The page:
“Troubling Prices” Smack Disney With Major Lawsuit

in Disney, Entertainment

Walt Disney Company CEO Bob Iger in front of Cinderella Castle

Credit: Inside the Magic

The Walt Disney Company will have to answer in court for some of its pricing decisions and business practices, according to the latest reports.

Launched on November 12, 2019, Disney Plus (stylized Disney+) quickly established itself as a major player in the competitive streaming industry. The platform is known for its extensive library of content that encompasses a wide range of family-friendly entertainment, making it a favorite choice for viewers of all ages.

Bob Iger close-up
Credit: Thomas Hawk, Flickr

Disney+ boasts an impressive catalog of content, including classic animated films, beloved Disney Channel shows, Pixar movies, Marvel superhero adventures, Star Wars franchises, and even National Geographic documentaries. The platform also features original programming created exclusively for Disney+, including beloved television series like The Mandalorian, WandaVision, Loki, and The Falcon and the Winter Soldier. These shows have garnered critical acclaim and a dedicated fan base.

Over the last few months, Disney lawsuits have not been hard to find. Walt Disney World Resort was hit with a lawsuit over a guest who suffered pain from a “wedgie” while on a waterslide. Disney also filed a lawsuit against Florida Gov. Ron DeSantis following decisions to remove the Reedy Creek Improvement District and replace it with the state-owned Central Florida Tourism Oversight District. In addition, Disney Magic Key Holders sued the company over practices at Disneyland Resort, and the company will pay them close to $10 million.

Now, another Disney lawsuit has come forward, and according to a judge, the company will have to answer for its business practices, including increased prices.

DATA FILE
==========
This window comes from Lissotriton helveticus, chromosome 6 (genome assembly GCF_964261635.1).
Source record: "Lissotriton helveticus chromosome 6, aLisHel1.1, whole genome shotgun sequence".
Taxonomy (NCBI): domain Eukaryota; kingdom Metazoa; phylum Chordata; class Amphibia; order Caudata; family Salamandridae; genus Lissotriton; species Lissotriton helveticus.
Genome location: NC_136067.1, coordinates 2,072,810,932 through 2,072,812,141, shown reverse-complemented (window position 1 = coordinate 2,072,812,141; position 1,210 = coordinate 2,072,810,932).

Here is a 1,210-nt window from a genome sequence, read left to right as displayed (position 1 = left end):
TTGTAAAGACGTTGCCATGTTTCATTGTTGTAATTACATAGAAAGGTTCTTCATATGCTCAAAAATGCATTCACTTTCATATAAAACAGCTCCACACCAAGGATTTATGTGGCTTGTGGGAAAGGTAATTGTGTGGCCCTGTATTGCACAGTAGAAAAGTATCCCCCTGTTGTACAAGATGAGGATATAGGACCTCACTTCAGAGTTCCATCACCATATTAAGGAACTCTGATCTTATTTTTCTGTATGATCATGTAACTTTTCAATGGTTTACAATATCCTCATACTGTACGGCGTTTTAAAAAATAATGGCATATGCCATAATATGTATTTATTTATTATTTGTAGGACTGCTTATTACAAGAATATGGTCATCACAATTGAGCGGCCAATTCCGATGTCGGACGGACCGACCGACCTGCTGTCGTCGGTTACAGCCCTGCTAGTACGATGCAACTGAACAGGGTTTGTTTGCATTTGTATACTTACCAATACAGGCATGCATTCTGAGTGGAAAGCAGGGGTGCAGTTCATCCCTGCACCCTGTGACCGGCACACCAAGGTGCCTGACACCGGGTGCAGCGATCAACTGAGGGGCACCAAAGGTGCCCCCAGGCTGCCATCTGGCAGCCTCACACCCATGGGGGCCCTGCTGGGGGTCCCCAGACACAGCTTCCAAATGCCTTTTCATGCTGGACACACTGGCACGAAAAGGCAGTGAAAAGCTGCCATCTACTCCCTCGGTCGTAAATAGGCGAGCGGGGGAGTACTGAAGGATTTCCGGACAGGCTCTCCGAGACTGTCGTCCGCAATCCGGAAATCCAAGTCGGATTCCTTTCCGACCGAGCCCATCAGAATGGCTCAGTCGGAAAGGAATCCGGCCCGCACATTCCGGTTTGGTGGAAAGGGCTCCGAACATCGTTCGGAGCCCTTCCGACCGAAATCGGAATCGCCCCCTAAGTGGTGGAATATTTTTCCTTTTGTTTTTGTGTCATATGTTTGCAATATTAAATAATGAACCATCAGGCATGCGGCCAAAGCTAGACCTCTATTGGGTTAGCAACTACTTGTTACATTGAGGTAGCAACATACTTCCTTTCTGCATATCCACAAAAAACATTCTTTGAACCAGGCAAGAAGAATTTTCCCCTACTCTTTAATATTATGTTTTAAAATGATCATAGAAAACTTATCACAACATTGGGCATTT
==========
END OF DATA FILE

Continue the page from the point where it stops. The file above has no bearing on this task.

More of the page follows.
Bob Iger
Credit: Qilai Shen/Bloomberg

Reports indicate that a federal judge in the United States has issued a ruling that The Walt Disney Company must confront accusations from consumers regarding its business practices, which are alleged to have negatively impacted competition in the live-streaming paid television market, ultimately leading to increased prices.

U.S. District Judge Edward Davila, presiding in San Jose, delivered two related 25-page orders on Saturday, allowing subscribers of Google’s YouTube TV and AT&T’s DirecTV Stream to pursue claims against Disney. These claims center around what are described as “onerous” contracts that purportedly erected unfair barriers for potential competitors.

However, it’s worth noting that Judge Davila has ruled that the consumer plaintiffs are not entitled to seek monetary damages. Additionally, he determined that they had not established an unlawful agreement among competing streaming TV services. The judge has provided the consumers with a deadline of October 16 to file any revised case submissions.

a photo of Cinderella's castle inside of Magic Kingdom at Disney World
Credit: Inside The Magic / Walt Disney World Resort

As of Monday, there has been no response from Disney’s legal representatives or company spokespersons to requests for comment, and the attorneys representing the consumers have not responded to similar requests.

The two potential class-action lawsuits allege that Disney wielded “unmitigated power” to raise the prices of rival streaming services by requiring them to include the sports network ESPN in their lowest-priced channel packages. It’s important to note that Disney owns ESPN. Additionally, Disney’s controlling interest in Hulu, the country’s second-largest streaming pay live television provider, is also cited in the lawsuits.

The plaintiffs contend that Disney’s streaming TV infrastructure and content agreements have created significant barriers for new competitors, as no “at-scale” rivals have emerged without some pre-existing video streaming infrastructure.

Disney’s legal team argued in February that the plaintiffs misunderstood fundamental antitrust and economic principles, asserting that antitrust laws are designed to safeguard competition, not individual consumers.

Judge Davila’s ruling on Saturday acknowledged the plaintiffs’ “detailed allegations of barriers to entry” as a sufficient basis for permitting the antitrust lawsuit to proceed at this early stage. However, he barred the plaintiffs from pursuing claims for damages, as they are considered “indirect” purchasers not directly involved in the contracts and agreements under scrutiny in the litigation. Instead, the plaintiffs are seeking an injunction to prevent alleged anticompetitive practices, reports Reuters.

Inside the Magic will keep you updated on the latest developments surrounding this Disney lawsuit.

Comments Off on “Troubling Prices” Smack Disney With Major Lawsuit